Hoping to get OCZ back on track, newly appointed chief executive Ralph Schmitt has revealed plans to reduce costs and streamline the company's lineup. OCZ has repeatedly missed earnings expectations, including a $6.3 million loss in its first quarter that ended in May. Although it hasn't filed a Form 10-Q for its fiscal second quarter yet, the company recently said it expects to post a significant loss for the period.
This is mostly blamed on customer incentive programs such as rebates and the aggressive pricing you'll find across the company's SSD offerings, which are now responsible for a bulk of its revenue ($106.5 million of its $113.6 million net revenue in the first quarter was attributed to SSDs, up 54% from the year-ago period, in which it purchased South Korean SSD controller manufacturer Indilinx for $32 million).
As part of its new strategy, OCZ has taken the initial steps toward discontinuing roughly 150 product variations, including an 80% reduction in budget-oriented products that have lost relevance due to the aforementioned incentive programs, which the company will presumably cut back on as well. By gutting its value category, the company can focus on delivering high-end enthusiast gear with wider profit margins.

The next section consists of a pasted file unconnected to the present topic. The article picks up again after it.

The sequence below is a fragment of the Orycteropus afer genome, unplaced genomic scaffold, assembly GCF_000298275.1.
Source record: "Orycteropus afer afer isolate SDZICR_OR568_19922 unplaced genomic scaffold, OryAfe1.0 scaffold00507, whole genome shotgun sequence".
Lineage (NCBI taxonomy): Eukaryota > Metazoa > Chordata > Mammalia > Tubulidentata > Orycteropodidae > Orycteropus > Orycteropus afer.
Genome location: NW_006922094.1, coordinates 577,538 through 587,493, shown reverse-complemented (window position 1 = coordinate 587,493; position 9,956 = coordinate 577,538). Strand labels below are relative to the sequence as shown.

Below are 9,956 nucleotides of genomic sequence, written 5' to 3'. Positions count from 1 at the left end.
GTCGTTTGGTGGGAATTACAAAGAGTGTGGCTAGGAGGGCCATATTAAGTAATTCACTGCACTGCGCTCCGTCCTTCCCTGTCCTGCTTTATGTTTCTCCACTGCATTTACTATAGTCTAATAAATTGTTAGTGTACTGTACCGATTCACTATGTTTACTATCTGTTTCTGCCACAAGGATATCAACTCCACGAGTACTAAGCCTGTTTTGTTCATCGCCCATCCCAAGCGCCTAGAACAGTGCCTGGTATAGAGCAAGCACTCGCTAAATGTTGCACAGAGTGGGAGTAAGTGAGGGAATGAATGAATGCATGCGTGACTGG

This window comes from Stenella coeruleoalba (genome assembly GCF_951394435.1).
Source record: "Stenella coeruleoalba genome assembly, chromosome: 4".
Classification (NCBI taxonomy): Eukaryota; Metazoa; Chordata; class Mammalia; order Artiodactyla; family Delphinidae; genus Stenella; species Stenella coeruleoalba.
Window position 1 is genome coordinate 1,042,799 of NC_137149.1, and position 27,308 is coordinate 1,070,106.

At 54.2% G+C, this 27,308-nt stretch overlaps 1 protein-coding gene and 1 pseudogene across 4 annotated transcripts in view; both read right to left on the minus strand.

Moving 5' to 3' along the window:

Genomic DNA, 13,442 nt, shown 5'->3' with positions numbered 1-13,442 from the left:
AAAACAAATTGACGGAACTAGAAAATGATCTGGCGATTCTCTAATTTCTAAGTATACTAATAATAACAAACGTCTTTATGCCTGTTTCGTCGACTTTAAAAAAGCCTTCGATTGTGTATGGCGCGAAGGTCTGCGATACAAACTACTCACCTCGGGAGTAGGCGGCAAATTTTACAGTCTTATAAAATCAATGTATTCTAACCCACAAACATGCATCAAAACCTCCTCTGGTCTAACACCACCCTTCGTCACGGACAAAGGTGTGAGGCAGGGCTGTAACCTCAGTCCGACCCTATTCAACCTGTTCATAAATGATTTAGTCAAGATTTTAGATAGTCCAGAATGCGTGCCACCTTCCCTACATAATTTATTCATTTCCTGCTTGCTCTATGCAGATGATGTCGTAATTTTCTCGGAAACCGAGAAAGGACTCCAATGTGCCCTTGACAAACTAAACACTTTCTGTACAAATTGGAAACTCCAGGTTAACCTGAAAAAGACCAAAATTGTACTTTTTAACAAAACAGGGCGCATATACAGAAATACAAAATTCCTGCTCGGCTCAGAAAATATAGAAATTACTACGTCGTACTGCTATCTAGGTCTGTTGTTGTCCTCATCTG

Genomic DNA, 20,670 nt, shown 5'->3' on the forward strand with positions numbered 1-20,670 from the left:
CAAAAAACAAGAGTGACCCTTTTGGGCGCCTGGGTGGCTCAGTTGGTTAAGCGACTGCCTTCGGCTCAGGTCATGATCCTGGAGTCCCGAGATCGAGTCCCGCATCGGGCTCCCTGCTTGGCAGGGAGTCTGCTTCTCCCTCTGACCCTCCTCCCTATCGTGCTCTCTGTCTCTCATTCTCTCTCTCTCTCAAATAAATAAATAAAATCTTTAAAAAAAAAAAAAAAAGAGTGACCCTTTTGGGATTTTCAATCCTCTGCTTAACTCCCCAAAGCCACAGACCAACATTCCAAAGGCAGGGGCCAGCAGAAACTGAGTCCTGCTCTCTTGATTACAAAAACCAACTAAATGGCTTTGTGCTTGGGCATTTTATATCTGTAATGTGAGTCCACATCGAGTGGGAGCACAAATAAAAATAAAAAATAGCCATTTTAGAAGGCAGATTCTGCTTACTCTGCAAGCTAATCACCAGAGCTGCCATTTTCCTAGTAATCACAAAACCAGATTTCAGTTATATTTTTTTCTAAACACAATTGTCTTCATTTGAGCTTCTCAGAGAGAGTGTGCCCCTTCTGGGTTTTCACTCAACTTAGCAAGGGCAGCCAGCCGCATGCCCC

Additionally, as is common when companies look to lower expenses, OCZ has let some of its staff go. The company said it has laid off about 28% of its global workforce, including a 32% drop in employees and contractors at a Taiwan manufacturing facility, which OCZ said has increased in efficiency and production levels. The SSD maker said it plans to trim fat anywhere else it can, but it didn't mention any specifics.
As a side note, you may want to keep an eye out for some steeply discounted OCZ drives -- even more so than they have been. To better align its products and free up cash for the business, OCZ said it would make adjustments to "monetize" some of its inventory. In plainer English, it sounds like the company's about to offer some tantalizingly priced SSDs (just in time for holiday sales, conveniently enough).